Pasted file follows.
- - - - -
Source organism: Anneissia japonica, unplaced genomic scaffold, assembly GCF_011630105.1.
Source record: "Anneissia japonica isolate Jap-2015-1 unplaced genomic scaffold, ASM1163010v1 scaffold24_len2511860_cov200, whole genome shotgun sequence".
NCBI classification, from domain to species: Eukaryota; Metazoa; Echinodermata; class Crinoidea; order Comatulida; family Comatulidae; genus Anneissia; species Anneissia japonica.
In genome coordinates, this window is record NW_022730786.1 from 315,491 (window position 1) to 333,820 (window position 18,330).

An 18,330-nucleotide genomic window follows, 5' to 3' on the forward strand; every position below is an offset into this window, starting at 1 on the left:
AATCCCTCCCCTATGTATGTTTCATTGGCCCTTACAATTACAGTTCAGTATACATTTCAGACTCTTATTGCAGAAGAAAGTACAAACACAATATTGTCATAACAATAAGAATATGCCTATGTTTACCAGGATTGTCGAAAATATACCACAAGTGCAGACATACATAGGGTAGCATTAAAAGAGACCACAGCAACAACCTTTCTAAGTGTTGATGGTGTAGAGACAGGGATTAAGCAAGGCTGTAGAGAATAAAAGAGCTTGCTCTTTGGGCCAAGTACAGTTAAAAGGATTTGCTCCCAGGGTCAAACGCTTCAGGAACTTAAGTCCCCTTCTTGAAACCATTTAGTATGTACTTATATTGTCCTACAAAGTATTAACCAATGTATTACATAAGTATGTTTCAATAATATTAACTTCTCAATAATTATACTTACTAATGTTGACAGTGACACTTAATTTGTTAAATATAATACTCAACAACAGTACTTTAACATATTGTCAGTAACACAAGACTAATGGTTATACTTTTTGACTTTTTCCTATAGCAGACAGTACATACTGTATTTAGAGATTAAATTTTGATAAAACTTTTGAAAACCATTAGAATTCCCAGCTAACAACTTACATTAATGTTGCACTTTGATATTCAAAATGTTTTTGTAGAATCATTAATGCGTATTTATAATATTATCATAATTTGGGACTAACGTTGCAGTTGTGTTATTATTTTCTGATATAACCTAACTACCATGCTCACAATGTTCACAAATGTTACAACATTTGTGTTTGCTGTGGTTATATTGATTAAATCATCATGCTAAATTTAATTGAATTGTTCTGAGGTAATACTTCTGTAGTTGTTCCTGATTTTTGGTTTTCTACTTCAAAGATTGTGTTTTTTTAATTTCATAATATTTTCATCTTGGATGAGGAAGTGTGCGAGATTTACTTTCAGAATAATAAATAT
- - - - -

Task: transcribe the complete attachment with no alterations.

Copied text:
Source organism: Anneissia japonica, unplaced genomic scaffold, assembly GCF_011630105.1.
Source record: "Anneissia japonica isolate Jap-2015-1 unplaced genomic scaffold, ASM1163010v1 scaffold24_len2511860_cov200, whole genome shotgun sequence".
NCBI classification, from domain to species: Eukaryota; Metazoa; Echinodermata; class Crinoidea; order Comatulida; family Comatulidae; genus Anneissia; species Anneissia japonica.
In genome coordinates, this window is record NW_022730786.1 from 315,491 (window position 1) to 333,820 (window position 18,330).

An 18,330-nucleotide genomic window follows, 5' to 3' on the forward strand; every position below is an offset into this window, starting at 1 on the left:
AATCCCTCCCCTATGTATGTTTCATTGGCCCTTACAATTACAGTTCAGTATACATTTCAGACTCTTATTGCAGAAGAAAGTACAAACACAATATTGTCATAACAATAAGAATATGCCTATGTTTACCAGGATTGTCGAAAATATACCACAAGTGCAGACATACATAGGGTAGCATTAAAAGAGACCACAGCAACAACCTTTCTAAGTGTTGATGGTGTAGAGACAGGGATTAAGCAAGGCTGTAGAGAATAAAAGAGCTTGCTCTTTGGGCCAAGTACAGTTAAAAGGATTTGCTCCCAGGGTCAAACGCTTCAGGAACTTAAGTCCCCTTCTTGAAACCATTTAGTATGTACTTATATTGTCCTACAAAGTATTAACCAATGTATTACATAAGTATGTTTCAATAATATTAACTTCTCAATAATTATACTTACTAATGTTGACAGTGACACTTAATTTGTTAAATATAATACTCAACAACAGTACTTTAACATATTGTCAGTAACACAAGACTAATGGTTATACTTTTTGACTTTTTCCTATAGCAGACAGTACATACTGTATTTAGAGATTAAATTTTGATAAAACTTTTGAAAACCATTAGAATTCCCAGCTAACAACTTACATTAATGTTGCACTTTGATATTCAAAATGTTTTTGTAGAATCATTAATGCGTATTTATAATATTATCATAATTTGGGACTAACGTTGCAGTTGTGTTATTATTTTCTGATATAACCTAACTACCATGCTCACAATGTTCACAAATGTTACAACATTTGTGTTTGCTGTGGTTATATTGATTAAATCATCATGCTAAATTTAATTGAATTGTTCTGAGGTAATACTTCTGTAGTTGTTCCTGATTTTTGGTTTTCTACTTCAAAGATTGTGTTTTTTTAATTTCATAATATTTTCATCTTGGATGAGGAAGTGTGCGAGATTTACTTTCAGAATAATAAATAT